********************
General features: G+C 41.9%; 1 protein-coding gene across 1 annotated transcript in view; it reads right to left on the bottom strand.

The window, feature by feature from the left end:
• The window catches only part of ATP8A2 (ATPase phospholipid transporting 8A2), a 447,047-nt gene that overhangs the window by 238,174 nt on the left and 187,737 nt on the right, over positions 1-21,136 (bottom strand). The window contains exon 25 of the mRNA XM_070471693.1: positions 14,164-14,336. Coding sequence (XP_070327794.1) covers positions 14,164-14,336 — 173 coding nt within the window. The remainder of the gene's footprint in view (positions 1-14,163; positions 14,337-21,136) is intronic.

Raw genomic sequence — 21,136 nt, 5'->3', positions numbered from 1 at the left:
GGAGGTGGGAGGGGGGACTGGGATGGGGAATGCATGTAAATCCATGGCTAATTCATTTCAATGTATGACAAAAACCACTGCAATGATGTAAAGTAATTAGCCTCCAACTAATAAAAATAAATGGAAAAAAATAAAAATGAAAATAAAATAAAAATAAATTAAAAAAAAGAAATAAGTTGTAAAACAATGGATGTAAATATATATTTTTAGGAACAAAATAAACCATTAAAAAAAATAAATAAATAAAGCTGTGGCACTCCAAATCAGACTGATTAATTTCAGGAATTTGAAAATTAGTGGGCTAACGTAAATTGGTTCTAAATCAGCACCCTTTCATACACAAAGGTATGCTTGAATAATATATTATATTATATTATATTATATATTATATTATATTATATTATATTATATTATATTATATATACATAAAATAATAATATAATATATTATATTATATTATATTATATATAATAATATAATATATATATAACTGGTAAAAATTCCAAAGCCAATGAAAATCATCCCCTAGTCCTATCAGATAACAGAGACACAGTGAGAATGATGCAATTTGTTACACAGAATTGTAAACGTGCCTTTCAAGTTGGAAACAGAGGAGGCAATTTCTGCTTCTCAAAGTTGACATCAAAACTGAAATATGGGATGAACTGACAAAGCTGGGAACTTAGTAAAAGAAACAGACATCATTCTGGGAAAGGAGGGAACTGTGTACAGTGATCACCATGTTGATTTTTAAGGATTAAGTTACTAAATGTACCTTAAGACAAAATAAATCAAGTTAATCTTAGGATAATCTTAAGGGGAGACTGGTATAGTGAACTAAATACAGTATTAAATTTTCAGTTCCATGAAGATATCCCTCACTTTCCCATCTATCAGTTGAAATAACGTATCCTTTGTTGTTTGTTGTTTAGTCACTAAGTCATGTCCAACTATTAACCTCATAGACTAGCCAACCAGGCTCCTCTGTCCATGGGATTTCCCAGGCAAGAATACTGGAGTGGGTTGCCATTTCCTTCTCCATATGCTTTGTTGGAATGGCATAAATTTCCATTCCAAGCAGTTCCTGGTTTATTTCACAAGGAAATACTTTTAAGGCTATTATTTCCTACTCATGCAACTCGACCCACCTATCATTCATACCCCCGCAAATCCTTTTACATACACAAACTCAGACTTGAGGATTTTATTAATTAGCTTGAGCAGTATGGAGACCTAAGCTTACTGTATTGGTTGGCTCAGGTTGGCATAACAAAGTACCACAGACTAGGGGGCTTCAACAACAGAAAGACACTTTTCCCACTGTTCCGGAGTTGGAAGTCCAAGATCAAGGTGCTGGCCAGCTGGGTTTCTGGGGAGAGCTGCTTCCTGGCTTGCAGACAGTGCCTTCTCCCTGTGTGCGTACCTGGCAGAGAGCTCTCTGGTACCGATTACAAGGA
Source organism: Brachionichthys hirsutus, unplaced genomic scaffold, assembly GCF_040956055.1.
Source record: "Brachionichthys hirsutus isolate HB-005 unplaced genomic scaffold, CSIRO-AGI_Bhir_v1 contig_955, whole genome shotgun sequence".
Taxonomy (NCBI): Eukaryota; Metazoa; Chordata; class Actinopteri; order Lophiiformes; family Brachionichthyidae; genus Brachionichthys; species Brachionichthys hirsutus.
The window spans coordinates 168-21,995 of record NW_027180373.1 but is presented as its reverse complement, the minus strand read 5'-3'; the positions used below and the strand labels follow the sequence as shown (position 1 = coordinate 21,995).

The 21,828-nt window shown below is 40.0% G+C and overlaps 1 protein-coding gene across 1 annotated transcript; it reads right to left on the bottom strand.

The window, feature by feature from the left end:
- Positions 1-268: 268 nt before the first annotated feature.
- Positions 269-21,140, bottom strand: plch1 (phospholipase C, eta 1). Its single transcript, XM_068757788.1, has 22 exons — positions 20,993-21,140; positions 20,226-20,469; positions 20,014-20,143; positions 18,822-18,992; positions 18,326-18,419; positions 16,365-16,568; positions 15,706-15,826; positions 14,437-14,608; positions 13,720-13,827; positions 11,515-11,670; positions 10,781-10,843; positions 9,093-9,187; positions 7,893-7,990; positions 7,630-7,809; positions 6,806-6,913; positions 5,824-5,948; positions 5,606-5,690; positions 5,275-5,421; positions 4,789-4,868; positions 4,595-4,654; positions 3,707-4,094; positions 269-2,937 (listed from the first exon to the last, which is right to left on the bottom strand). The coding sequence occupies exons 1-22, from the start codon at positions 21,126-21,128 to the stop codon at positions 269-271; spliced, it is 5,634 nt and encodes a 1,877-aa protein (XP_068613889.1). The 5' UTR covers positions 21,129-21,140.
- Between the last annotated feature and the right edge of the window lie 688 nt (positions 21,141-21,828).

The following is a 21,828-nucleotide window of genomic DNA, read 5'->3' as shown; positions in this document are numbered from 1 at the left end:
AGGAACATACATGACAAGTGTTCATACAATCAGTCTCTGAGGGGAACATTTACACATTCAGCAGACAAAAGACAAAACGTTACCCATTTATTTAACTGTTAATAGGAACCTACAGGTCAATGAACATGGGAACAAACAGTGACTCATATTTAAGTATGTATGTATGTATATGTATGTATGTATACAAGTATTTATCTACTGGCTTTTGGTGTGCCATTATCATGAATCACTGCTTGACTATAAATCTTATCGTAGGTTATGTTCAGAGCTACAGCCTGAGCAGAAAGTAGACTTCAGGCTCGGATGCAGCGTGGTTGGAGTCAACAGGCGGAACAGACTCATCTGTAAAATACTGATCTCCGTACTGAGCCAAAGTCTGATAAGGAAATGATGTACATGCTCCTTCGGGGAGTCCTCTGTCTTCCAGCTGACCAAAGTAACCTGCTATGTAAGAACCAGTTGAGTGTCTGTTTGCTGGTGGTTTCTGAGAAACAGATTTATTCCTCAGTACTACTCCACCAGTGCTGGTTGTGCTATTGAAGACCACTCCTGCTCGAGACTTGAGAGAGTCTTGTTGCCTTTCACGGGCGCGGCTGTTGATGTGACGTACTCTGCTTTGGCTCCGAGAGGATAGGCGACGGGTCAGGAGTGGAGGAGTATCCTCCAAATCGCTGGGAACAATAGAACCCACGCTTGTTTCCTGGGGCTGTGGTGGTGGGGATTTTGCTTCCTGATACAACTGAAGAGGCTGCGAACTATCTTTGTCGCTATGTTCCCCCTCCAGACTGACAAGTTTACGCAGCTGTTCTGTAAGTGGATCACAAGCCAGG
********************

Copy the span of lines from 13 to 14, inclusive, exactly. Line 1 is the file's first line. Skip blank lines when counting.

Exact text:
- Positions 269-21,140, bottom strand: plch1 (phospholipase C, eta 1). Its single transcript, XM_068757788.1, has 22 exons — positions 20,993-21,140; positions 20,226-20,469; positions 20,014-20,143; positions 18,822-18,992; positions 18,326-18,419; positions 16,365-16,568; positions 15,706-15,826; positions 14,437-14,608; positions 13,720-13,827; positions 11,515-11,670; positions 10,781-10,843; positions 9,093-9,187; positions 7,893-7,990; positions 7,630-7,809; positions 6,806-6,913; positions 5,824-5,948; positions 5,606-5,690; positions 5,275-5,421; positions 4,789-4,868; positions 4,595-4,654; positions 3,707-4,094; positions 269-2,937 (listed from the first exon to the last, which is right to left on the bottom strand). The coding sequence occupies exons 1-22, from the start codon at positions 21,126-21,128 to the stop codon at positions 269-271; spliced, it is 5,634 nt and encodes a 1,877-aa protein (XP_068613889.1). The 5' UTR covers positions 21,129-21,140.
- Between the last annotated feature and the right edge of the window lie 688 nt (positions 21,141-21,828).